Rude Waiters, Driving With Aloha

Katie Young
By .(JavaScript must be enabled to view this email address)
Wednesday - January 31, 2007

Needing to be heard ...A large group of friends and I were eating dinner at a fine-dining establishment recently. Because of the number of people at the table, there were several conversations going on at once.

It was difficult to hear anything over the din in the restaurant, even from the person seated two people away. So when the waiter came by to tell us the specials of the day, I didn’t notice him, as I was seated on the far side of the table.

Apparently he stood there staring at me for a good minute before the guy next to me noticed and elbowed me to look up. I smiled and said, “Oh, sorry.”

The waiter, Jeff, then proceeded to make a motion synonymous for “I am watching you,” with two fingers first pointed in the direction of his eyes, then a finger pointed forcefully at me.

OK ...

I was confused, but remained attentive as the waiter continued to stare directly at me the entire length of his “today’s specials” spiel. When he was done, he gave me a smirk, turned and stomped away from the table. No joke.

“What was that?!” my friend Angie asked. “Was he mad at you or something?”

Our table of 15 laughed at the possibility.

“What did I do?” I asked. “You weren’t ready to pay attention to him and he had a whole speech prepared,” Simon, the guy who had elbowed me, said.

Now, I’ve been on the service side of a restaurant table. I know that restaurants can be hectic and loud, and it’s easy to be overwhelmed when you have a big party to tend to. But come on! It’s not like I was purposely trying to ignore Jeff. I really did want to hear the specials.

Anyway, I guess Jeff felt bad for his little hissy fit because he was exceptionally nice to me the rest of the meal, even giving me his personal opinion about every item on the menu.

He did, however, make very clear his desire for guests to give him their full and undivided attention. I later saw him shoot my friend Simon the stink eye when Simon said something to the person next to him during Jeff’s spiel about desserts.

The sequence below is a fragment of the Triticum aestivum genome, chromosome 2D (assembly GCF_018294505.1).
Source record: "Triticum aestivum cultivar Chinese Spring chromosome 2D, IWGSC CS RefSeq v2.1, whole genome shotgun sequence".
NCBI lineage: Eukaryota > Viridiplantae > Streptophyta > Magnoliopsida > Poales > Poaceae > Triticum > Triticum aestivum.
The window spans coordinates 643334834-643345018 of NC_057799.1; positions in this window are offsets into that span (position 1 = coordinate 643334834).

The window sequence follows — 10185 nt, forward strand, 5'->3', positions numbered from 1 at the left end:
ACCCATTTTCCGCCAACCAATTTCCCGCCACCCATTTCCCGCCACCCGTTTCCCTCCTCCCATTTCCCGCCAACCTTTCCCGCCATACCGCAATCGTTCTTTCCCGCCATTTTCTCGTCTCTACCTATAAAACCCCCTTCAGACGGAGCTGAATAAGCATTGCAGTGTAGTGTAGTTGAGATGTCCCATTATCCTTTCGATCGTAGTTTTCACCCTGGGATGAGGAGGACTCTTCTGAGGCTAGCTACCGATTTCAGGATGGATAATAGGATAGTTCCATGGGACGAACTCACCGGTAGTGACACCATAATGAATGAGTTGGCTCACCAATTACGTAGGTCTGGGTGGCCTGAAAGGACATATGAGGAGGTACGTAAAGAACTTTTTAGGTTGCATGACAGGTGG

Speaking of courtesies ... We all know that traffic on Oahu can be more than frustrating at times. It’s easy to get worked up and angry when you have to wait 25 minutes just to get from McCully Shopping Center to Ward Avenue.

But let’s not lose sight of that aloha spirit. Please.

In conducting my master’s thesis research, a participant noted that one of the things he found most extraordinary about Hawaii when he moved to the Islands five years ago was how often people would wave you into traffic - even if it meant parting a sea of cars to let one person cross three lanes.

He said he’d never seen that anyplace else in the world, and he had been to a good many places.

Lately, however, I’ve seen the complete opposite of that spirit on our roadways: People purposely tailing the car in front of them, making sure the guy in the middle lane with the blinker on can’t possibly edge in; people yelling at each other or making obscene gestures in the middle of the street; or gunning the gas pedal as an audible argument to let someone know they shouldn’t have cut in.

Not only can this type of aggressive driving lead to needless accidents, but it’s also ruining the generosity of spirit that makes Hawaii a special place in which to live.

And it doesn’t help you get where you’re going any faster.

Just when you think you know someone ... For years I thought that Mr. Pono the wiener dog’s favorite snack was broccoli. It seemed to be the food item he was most excited about on a regular basis. Until, that is, I introduced carrots to the mix. My friend Patrick swore carrots were the new No. 1. I begged to differ.

“It’s not possible. He loves broccoli,” I said.

So we devised a test: Put a broccoli tree and a carrot side by side and see which one Mr. P went for first. He sniffed the broccoli, put it in his mouth, then changed his mind, put it down and gobbled the carrot.

Humph. Go figure. Just when you think you know someone, he changes. Not a big deal as far as dogs are concerned, but with people it can get a bit more complicated.

People change - it’s a fact of life. You either grow with those changes and learn to live with what’s new and different, or you become mired in denial and what used to be.

E-mail this story | Print this page | Comments (0) | Archive | RSS Comments (0) |

Most Recent Comment(s):

Posting a comment on requires a free registration.



Auto Login

Forgot Password

Sign Up for MidWeek newsletter Times Supermarket



Hawaii Luxury

Tiare Asia and Alex Bing
were spotted at the Sugar Ray's Bar Lounge